After winning six races in a row and sweeping the “Countdown to the Championship,” to win last year’s NHRA Top Fuel World Championship, Torrence is in the midst of another blistering streak, winning five races in a row before Bristol.
While others have struggled on hot, slick race tracks, the 36-year-old Texan keeps rocketing down the 1,000-feet drag strip.
“We’ve been fortunate to have the consistency and to have the breaks with the car when we’ve needed them,” Torrence said. “We’ve seen drastically changing conditions from cool and greasy set-ups. It’s just a testament to (crew chiefs) Richard Hogan, Bob Lagana and those guys in how well they adapt to the conditions.”
Now he’s racing on Father’s Day weekend, one week after beating his father, Billy, in the final at Topeka. Torrence, a cancer survivor who has 31 Top Fuel victories, reflected on a special week when father and son had the fastest cars all weekend.
“I’ve gotten a lot of flack that I was beating up on my dad,” he said. “We’ve had some really good races between us the last couple of years and I don’t think any of them have been more than a hundredth of a second at the stripe. So it’s been some really tight, close racing. It was a special race to go No. 1 and No. 2 on Saturday and then go to the final round Sunday. It was one of the most memorable moments of my racing career.”
A firm believer that success breeds confidence and vice versa, Torrence explained it works the better he drives, the more confidence he has. The crew has the confidence in him that he’s going to get the best out of the car every weekend.
It helps that he has a crew of guys with the majority his age that consider themselves a band of brothers.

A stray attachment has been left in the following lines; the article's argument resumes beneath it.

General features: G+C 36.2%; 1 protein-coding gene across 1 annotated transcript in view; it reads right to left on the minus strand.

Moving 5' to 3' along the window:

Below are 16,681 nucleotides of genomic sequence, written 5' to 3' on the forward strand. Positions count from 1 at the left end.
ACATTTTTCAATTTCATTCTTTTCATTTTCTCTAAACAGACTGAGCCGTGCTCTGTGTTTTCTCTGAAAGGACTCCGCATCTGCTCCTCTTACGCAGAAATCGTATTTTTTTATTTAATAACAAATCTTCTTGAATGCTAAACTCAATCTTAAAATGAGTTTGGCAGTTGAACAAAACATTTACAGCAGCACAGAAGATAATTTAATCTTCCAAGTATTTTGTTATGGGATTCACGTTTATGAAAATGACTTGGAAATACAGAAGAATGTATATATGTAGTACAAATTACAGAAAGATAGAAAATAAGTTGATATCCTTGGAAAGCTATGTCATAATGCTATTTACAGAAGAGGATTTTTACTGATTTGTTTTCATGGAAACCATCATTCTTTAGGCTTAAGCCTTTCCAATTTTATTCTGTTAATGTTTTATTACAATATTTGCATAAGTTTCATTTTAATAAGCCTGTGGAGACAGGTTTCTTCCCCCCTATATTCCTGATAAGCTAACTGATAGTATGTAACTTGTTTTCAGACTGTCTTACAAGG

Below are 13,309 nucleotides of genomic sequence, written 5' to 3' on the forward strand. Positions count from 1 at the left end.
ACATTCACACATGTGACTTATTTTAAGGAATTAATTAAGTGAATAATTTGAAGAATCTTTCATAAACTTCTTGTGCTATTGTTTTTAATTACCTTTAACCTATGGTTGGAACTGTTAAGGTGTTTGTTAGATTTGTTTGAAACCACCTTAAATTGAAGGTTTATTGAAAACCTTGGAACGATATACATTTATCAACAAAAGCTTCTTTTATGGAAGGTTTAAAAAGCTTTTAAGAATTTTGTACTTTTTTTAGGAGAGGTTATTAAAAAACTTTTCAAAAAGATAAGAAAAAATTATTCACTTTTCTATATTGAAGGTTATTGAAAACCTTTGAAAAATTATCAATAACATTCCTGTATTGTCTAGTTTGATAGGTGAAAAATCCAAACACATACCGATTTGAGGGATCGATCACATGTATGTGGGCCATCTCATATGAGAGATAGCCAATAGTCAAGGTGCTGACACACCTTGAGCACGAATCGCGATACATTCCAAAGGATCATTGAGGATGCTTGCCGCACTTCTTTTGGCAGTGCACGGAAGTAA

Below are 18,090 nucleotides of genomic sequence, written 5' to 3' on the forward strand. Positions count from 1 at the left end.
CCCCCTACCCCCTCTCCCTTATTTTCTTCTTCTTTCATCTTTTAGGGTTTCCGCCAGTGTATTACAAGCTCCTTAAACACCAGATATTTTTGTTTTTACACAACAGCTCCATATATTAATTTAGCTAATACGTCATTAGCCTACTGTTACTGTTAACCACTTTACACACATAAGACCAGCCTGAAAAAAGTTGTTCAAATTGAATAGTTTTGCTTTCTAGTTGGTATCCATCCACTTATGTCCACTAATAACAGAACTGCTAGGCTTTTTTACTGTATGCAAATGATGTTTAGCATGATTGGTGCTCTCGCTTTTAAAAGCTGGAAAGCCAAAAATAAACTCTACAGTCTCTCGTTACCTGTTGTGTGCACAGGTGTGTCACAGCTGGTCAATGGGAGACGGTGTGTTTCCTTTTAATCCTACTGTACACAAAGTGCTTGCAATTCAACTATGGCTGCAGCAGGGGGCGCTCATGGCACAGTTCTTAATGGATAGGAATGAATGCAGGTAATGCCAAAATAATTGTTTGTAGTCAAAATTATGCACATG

But Bristol weekend is much about honoring fathers. Torrence, the 2013 Top Fuel winner at the Thunder Valley Nationals, wants to give his dad a NHRA Wally trophy as a Father’s Day present.
“It’s unbelievable to race at Bristol, how it lays out,” he said. “You hear the rumble, the thunder of Thunder Valley. I’ve won here once on Father’s Day. I’d love to continue the streak, continue this momentum and take a Wally home to Billy on Father’s Day.”
The consistency of getting down the track is why Torrence believes his team has been so hard to beat. It’s made a few of his rivals crack under the pressure. He has seen races lost at the starting line as well as with the tune-ups.
“You don’t have to be the quickest down the track every time,” he said. “If you force the guy beside you to make mistakes, that consistency puts pressure on other drivers to leave early on the tree or the crew chief to push harder or lay up when they shouldn’t. It definitely gets into other teams’ heads, although that’s not what we’re trying to do.
“We’re trying to run our race. If you race someone who goes down the track nine out of 10 times instead of 4-5 out of ten, you know you have to be on your A-game. When we run low e.t. when it is hot and tricky, it puts on more pressure. Right now, it’s the perfect storm where I have a good race car and I’m confident in myself. Richard is confident in me and in his tuning abilities. When all of that comes together it’s difficult to beat.”